Staffan was a colleague and close friend for the last two years, although it felt as though we had known each other for much longer – not least because Staffan was such a warm, understated and open person.
A graduate of Lund University as well as an associate professor of family medicine, Staffan was no ‘hippy nutritionist’. Equipped with an enquiring mind, formidable intelligence and healthy scepticism meant that he was always open to new ideas but would never take anything at face value.
As a young doctor he wondered why it was considered normal for people in the west to gain weight and develop cardiovascular disease as they aged. And then one day he stumbled upon Boyd Eaton’s paper about foods that were consumed during human evolution, which included a brief note on the absence of Western disease among hunter-gatherers. This spurred him into looking up nutrition papers in the library; and then he was puzzled as to why most nutrition scientists were reluctant to apply evolutionary theory to human nutrition, thus acting very differently to experts in animal nutrition. Staffan loved re-telling this story and invariably followed it up with, “Now I was hooked for real”.
Staffan unknowingly went on to follow a fellow Scandinavian’s advice, “…if you are interested in something, no matter what it is, go at it at full speed ahead. Embrace it with both arms, hug it, love it and above all become passionate about it. Lukewarm is no good. Hot is no good either. White hot and passionate is the only thing to be.” (Roald Dahl)
And so began a lifetime dedicated to research in evolutionary nutrition, starting with the Kitava study, for which he is probably best known, and which is chronicled in his landmark book “Food and Western Disease”. Reading this book was my light-bulb moment whilst researching nutrition – suddenly everything made sense.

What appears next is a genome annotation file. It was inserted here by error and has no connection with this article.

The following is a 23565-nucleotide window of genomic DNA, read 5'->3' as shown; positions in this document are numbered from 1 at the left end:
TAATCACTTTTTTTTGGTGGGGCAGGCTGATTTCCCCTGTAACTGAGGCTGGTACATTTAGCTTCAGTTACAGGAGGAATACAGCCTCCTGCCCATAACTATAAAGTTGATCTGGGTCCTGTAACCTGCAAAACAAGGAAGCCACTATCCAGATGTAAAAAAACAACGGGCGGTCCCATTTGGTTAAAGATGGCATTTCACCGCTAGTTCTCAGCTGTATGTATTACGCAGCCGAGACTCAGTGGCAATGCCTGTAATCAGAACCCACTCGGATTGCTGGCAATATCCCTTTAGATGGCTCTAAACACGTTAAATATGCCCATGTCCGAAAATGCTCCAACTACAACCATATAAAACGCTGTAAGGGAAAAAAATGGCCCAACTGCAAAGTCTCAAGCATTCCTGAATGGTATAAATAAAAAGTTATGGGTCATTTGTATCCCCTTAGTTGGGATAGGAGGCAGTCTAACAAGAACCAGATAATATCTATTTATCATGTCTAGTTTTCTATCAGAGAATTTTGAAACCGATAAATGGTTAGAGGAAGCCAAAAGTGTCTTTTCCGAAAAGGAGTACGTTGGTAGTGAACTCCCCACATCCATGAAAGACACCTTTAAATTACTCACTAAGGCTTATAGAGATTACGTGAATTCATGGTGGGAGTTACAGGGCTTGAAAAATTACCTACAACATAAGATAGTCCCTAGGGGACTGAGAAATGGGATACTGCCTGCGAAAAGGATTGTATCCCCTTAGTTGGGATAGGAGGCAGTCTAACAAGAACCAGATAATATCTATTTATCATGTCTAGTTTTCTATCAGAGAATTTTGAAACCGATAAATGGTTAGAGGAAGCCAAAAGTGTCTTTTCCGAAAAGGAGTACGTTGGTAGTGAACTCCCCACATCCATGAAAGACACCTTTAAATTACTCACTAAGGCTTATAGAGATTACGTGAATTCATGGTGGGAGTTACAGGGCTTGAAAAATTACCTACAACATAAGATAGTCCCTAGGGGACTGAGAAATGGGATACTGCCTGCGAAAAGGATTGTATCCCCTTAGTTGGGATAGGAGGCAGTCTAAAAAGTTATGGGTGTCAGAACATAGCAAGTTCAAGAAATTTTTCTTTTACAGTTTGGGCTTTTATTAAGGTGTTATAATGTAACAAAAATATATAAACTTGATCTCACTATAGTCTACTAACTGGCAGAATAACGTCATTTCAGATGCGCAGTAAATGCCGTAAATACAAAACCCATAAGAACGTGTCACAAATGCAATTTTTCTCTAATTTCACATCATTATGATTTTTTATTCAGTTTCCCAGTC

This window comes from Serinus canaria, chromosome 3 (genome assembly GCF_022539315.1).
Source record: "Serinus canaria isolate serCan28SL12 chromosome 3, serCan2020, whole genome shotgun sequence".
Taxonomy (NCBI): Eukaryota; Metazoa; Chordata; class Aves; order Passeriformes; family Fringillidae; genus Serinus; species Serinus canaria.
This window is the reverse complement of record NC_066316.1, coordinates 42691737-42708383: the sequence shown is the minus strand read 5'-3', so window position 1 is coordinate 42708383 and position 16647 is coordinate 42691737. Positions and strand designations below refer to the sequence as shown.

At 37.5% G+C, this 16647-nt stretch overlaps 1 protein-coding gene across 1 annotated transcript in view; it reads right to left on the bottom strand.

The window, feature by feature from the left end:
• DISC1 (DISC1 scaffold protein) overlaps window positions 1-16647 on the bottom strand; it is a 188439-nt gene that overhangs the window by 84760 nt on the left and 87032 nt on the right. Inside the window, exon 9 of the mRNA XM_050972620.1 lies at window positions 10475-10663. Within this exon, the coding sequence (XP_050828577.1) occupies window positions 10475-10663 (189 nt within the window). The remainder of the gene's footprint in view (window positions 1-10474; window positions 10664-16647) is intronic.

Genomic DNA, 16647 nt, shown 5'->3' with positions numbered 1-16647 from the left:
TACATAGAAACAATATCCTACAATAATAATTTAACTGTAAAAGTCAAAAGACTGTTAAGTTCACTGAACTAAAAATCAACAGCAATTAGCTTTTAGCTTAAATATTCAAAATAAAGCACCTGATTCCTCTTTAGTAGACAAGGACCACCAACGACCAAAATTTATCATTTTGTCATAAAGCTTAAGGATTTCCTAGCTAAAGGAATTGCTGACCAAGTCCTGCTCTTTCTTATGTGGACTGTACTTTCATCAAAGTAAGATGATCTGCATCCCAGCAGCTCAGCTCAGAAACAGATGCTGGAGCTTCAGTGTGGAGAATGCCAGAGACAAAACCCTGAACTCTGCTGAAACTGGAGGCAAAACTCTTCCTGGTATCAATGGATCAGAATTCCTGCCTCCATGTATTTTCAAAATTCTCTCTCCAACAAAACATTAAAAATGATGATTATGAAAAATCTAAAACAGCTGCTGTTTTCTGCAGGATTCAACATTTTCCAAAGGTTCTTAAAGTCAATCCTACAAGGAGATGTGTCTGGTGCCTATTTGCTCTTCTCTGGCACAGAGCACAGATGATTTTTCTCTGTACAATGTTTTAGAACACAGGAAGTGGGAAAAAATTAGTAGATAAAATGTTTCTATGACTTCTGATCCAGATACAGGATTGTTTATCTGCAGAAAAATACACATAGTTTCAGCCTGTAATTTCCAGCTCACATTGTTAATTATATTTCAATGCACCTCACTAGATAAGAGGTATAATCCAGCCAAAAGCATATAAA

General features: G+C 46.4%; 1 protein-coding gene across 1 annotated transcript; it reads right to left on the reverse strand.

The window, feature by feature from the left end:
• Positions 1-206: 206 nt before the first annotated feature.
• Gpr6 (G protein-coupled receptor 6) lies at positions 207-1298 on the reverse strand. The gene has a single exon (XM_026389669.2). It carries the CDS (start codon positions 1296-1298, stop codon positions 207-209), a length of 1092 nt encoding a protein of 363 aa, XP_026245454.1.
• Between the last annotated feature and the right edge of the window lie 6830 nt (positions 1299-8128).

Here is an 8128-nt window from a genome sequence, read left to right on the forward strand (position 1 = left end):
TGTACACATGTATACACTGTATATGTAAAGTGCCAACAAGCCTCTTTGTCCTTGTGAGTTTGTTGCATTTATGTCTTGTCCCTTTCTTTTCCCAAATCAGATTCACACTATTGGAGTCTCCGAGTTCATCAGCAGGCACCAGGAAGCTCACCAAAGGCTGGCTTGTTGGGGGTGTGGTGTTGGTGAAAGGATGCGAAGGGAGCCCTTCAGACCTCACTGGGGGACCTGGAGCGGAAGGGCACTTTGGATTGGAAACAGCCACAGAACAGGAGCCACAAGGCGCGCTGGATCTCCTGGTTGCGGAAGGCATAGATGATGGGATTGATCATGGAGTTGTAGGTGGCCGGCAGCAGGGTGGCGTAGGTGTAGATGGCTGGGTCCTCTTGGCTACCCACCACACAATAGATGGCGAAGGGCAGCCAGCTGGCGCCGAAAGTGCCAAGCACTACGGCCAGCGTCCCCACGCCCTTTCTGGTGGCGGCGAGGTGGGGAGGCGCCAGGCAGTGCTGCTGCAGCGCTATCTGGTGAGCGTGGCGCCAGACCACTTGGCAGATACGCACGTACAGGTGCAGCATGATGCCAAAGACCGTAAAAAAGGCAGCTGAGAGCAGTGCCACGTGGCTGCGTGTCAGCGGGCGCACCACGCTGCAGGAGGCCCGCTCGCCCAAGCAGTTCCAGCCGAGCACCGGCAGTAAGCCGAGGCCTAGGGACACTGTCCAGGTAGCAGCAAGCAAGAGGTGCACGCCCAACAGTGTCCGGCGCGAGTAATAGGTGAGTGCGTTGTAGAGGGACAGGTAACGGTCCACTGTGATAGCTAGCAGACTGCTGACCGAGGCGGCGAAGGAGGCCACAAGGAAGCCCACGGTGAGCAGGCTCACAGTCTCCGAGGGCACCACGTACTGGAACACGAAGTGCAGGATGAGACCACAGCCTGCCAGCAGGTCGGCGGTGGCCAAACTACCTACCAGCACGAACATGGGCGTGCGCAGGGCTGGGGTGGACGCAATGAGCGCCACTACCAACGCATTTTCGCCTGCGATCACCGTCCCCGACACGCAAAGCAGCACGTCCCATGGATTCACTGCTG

Staffan knew that convincing the medical profession of evolutionary nutrition would be no easy task – the way forward was with clinical trials, and it was going to be a long, slow, uphill battle. But that’s exactly what he set out to do with his research group at Lund University after coming back from Kitava. Pursuing his passion led Staffan to becoming a world expert on evolutionary nutrition; and after reaching that pinnacle he never behaved in an arrogant or self-important way.
On meeting Staffan you would never know that he had almost a ‘Guru’ like status in the nutrition world – a GP trainee from his practice recently told me that she only found out about his fame when, after innocently asking for dietary advice for a patient, he pointed her towards his Kitava study online. She then went on to say, “I know he didn’t like to preach, or push his beliefs on others, but I wish he would have been just a little less humble! I used to say to him – Why write a marvellous book and hide it?”
Besides conducting studies, writing scientific papers and a book, Staffan also loved playing the guitar, cajón drums and singing. He used to have a weekly jamming session with a musician friend, who very kindly sang and gave a lovely rendition on the piano at Staffan’s memorial service.
To the last he was a man of integrity and he had that rare combination of being intelligent, wise, cautious and kind. We have indeed lost a great man and I feel honoured and privileged to have known Staffan. It all still feels a little unreal and it is with immense sadness that I write this tribute.
Staffan will be dearly missed by all his family, friends and colleagues.
A quote from Food and Western Disease:
“The inability or refusal to apply evolution’s basic principles when interpreting dietary studies, 150 years after the publication of Darwin’s The Origin Of Species is astounding.”
A few of Staffan Lindeberg’s papers, studies and videos: